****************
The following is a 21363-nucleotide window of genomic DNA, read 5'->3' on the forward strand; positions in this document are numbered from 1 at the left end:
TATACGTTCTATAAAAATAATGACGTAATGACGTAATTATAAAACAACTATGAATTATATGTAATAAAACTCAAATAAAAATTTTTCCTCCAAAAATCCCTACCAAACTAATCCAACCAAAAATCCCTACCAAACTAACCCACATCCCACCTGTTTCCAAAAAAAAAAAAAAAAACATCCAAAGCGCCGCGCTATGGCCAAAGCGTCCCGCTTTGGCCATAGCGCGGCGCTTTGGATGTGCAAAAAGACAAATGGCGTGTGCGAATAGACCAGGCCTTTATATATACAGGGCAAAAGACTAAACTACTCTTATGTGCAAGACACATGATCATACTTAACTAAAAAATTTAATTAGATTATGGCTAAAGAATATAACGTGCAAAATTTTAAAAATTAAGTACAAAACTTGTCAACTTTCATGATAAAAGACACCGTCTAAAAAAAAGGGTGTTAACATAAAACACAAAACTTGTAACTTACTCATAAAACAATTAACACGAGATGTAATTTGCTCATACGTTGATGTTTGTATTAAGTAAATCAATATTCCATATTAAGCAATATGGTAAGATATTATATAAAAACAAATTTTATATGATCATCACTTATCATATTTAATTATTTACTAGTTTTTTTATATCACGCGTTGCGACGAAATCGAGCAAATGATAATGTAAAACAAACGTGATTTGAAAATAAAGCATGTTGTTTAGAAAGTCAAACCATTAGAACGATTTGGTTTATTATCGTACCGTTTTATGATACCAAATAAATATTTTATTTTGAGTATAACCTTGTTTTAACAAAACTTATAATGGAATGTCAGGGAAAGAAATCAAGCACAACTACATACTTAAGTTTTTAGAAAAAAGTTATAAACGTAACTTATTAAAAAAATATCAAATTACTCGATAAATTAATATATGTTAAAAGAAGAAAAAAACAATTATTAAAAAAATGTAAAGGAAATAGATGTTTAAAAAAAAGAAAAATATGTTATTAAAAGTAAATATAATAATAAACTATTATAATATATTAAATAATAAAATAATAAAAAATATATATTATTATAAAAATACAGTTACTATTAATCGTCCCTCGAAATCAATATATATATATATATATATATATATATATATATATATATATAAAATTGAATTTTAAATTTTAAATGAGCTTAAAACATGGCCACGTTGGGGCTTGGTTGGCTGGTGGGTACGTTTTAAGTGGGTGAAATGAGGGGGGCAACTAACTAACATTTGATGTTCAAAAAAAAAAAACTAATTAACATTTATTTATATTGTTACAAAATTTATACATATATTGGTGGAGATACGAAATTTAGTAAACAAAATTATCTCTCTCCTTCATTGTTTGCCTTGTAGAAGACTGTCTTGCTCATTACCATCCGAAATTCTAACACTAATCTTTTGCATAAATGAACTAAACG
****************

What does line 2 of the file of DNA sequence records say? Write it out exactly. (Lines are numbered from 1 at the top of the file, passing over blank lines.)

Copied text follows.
TATACGTTCTATAAAAATAATGACGTAATGACGTAATTATAAAACAACTATGAATTATATGTAATAAAACTCAAATAAAAATTTTTCCTCCAAAAATCCCTACCAAACTAATCCAACCAAAAATCCCTACCAAACTAACCCACATCCCACCTGTTTCCAAAAAAAAAAAAAAAAACATCCAAAGCGCCGCGCTATGGCCAAAGCGTCCCGCTTTGGCCATAGCGCGGCGCTTTGGATGTGCAAAAAGACAAATGGCGTGTGCGAATAGACCAGGCCTTTATATATACAGGGCAAAAGACTAAACTACTCTTATGTGCAAGACACATGATCATACTTAACTAAAAAATTTAATTAGATTATGGCTAAAGAATATAACGTGCAAAATTTTAAAAATTAAGTACAAAACTTGTCAACTTTCATGATAAAAGACACCGTCTAAAAAAAAGGGTGTTAACATAAAACACAAAACTTGTAACTTACTCATAAAACAATTAACACGAGATGTAATTTGCTCATACGTTGATGTTTGTATTAAGTAAATCAATATTCCATATTAAGCAATATGGTAAGATATTATATAAAAACAAATTTTATATGATCATCACTTATCATATTTAATTATTTACTAGTTTTTTTATATCACGCGTTGCGACGAAATCGAGCAAATGATAATGTAAAACAAACGTGATTTGAAAATAAAGCATGTTGTTTAGAAAGTCAAACCATTAGAACGATTTGGTTTATTATCGTACCGTTTTATGATACCAAATAAATATTTTATTTTGAGTATAACCTTGTTTTAACAAAACTTATAATGGAATGTCAGGGAAAGAAATCAAGCACAACTACATACTTAAGTTTTTAGAAAAAAGTTATAAACGTAACTTATTAAAAAAATATCAAATTACTCGATAAATTAATATATGTTAAAAGAAGAAAAAAACAATTATTAAAAAAATGTAAAGGAAATAGATGTTTAAAAAAAAGAAAAATATGTTATTAAAAGTAAATATAATAATAAACTATTATAATATATTAAATAATAAAATAATAAAAAATATATATTATTATAAAAATACAGTTACTATTAATCGTCCCTCGAAATCAATATATATATATATATATATATATATATATATATATATATATAAAATTGAATTTTAAATTTTAAATGAGCTTAAAACATGGCCACGTTGGGGCTTGGTTGGCTGGTGGGTACGTTTTAAGTGGGTGAAATGAGGGGGGCAACTAACTAACATTTGATGTTCAAAAAAAAAAAACTAATTAACATTTATTTATATTGTTACAAAATTTATACATATATTGGTGGAGATACGAAATTTAGTAAACAAAATTATCTCTCTCCTTCATTGTTTGCCTTGTAGAAGACTGTCTTGCTCATTACCATCCGAAATTCTAACACTAATCTTTTGCATAAATGAACTAAACG